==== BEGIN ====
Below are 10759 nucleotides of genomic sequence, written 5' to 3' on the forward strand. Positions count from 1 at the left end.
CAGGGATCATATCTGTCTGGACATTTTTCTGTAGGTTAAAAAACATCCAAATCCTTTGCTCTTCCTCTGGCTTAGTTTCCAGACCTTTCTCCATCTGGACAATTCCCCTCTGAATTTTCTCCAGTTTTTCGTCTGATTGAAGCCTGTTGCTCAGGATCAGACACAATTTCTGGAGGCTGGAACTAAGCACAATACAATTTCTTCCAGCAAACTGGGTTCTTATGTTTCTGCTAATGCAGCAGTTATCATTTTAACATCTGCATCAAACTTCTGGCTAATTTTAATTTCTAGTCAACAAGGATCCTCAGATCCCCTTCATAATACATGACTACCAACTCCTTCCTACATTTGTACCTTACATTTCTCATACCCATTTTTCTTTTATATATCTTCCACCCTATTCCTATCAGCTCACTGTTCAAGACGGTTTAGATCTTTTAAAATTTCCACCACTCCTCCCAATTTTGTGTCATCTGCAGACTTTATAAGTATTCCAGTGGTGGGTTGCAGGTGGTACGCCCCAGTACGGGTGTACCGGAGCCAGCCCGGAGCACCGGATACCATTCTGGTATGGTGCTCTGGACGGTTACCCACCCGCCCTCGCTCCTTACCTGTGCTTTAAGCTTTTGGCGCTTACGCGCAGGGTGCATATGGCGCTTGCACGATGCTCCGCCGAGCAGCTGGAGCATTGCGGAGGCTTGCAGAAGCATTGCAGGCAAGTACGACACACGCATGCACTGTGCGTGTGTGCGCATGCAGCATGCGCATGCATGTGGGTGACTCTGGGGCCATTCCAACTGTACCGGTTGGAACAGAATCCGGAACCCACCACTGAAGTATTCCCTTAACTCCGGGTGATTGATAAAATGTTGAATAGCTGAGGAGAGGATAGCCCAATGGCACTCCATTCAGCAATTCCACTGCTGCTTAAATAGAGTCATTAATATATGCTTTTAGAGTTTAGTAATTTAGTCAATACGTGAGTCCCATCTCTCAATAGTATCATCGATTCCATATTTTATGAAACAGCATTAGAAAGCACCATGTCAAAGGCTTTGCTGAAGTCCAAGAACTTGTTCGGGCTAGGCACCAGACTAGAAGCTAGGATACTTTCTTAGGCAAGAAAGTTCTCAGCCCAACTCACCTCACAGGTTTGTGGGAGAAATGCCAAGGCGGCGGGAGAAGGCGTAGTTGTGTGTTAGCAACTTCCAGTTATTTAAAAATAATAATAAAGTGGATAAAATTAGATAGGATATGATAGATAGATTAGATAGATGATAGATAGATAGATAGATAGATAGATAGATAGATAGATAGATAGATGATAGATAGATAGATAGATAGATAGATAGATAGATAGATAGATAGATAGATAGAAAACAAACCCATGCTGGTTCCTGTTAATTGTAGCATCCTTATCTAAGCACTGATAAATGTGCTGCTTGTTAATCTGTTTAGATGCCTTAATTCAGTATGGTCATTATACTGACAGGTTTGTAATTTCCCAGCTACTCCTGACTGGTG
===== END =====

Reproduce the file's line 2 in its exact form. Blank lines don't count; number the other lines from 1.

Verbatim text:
CAGGGATCATATCTGTCTGGACATTTTTCTGTAGGTTAAAAAACATCCAAATCCTTTGCTCTTCCTCTGGCTTAGTTTCCAGACCTTTCTCCATCTGGACAATTCCCCTCTGAATTTTCTCCAGTTTTTCGTCTGATTGAAGCCTGTTGCTCAGGATCAGACACAATTTCTGGAGGCTGGAACTAAGCACAATACAATTTCTTCCAGCAAACTGGGTTCTTATGTTTCTGCTAATGCAGCAGTTATCATTTTAACATCTGCATCAAACTTCTGGCTAATTTTAATTTCTAGTCAACAAGGATCCTCAGATCCCCTTCATAATACATGACTACCAACTCCTTCCTACATTTGTACCTTACATTTCTCATACCCATTTTTCTTTTATATATCTTCCACCCTATTCCTATCAGCTCACTGTTCAAGACGGTTTAGATCTTTTAAAATTTCCACCACTCCTCCCAATTTTGTGTCATCTGCAGACTTTATAAGTATTCCAGTGGTGGGTTGCAGGTGGTACGCCCCAGTACGGGTGTACCGGAGCCAGCCCGGAGCACCGGATACCATTCTGGTATGGTGCTCTGGACGGTTACCCACCCGCCCTCGCTCCTTACCTGTGCTTTAAGCTTTTGGCGCTTACGCGCAGGGTGCATATGGCGCTTGCACGATGCTCCGCCGAGCAGCTGGAGCATTGCGGAGGCTTGCAGAAGCATTGCAGGCAAGTACGACACACGCATGCACTGTGCGTGTGTGCGCATGCAGCATGCGCATGCATGTGGGTGACTCTGGGGCCATTCCAACTGTACCGGTTGGAACAGAATCCGGAACCCACCACTGAAGTATTCCCTTAACTCCGGGTGATTGATAAAATGTTGAATAGCTGAGGAGAGGATAGCCCAATGGCACTCCATTCAGCAATTCCACTGCTGCTTAAATAGAGTCATTAATATATGCTTTTAGAGTTTAGTAATTTAGTCAATACGTGAGTCCCATCTCTCAATAGTATCATCGATTCCATATTTTATGAAACAGCATTAGAAAGCACCATGTCAAAGGCTTTGCTGAAGTCCAAGAACTTGTTCGGGCTAGGCACCAGACTAGAAGCTAGGATACTTTCTTAGGCAAGAAAGTTCTCAGCCCAACTCACCTCACAGGTTTGTGGGAGAAATGCCAAGGCGGCGGGAGAAGGCGTAGTTGTGTGTTAGCAACTTCCAGTTATTTAAAAATAATAATAAAGTGGATAAAATTAGATAGGATATGATAGATAGATTAGATAGATGATAGATAGATAGATAGATAGATAGATAGATAGATAGATAGATAGATGATAGATAGATAGATAGATAGATAGATAGATAGATAGATAGATAGATAGATAGAAAACAAACCCATGCTGGTTCCTGTTAATTGTAGCATCCTTATCTAAGCACTGATAAATGTGCTGCTTGTTAATCTGTTTAGATGCCTTAATTCAGTATGGTCATTATACTGACAGGTTTGTAATTTCCCAGCTACTCCTGACTGGTG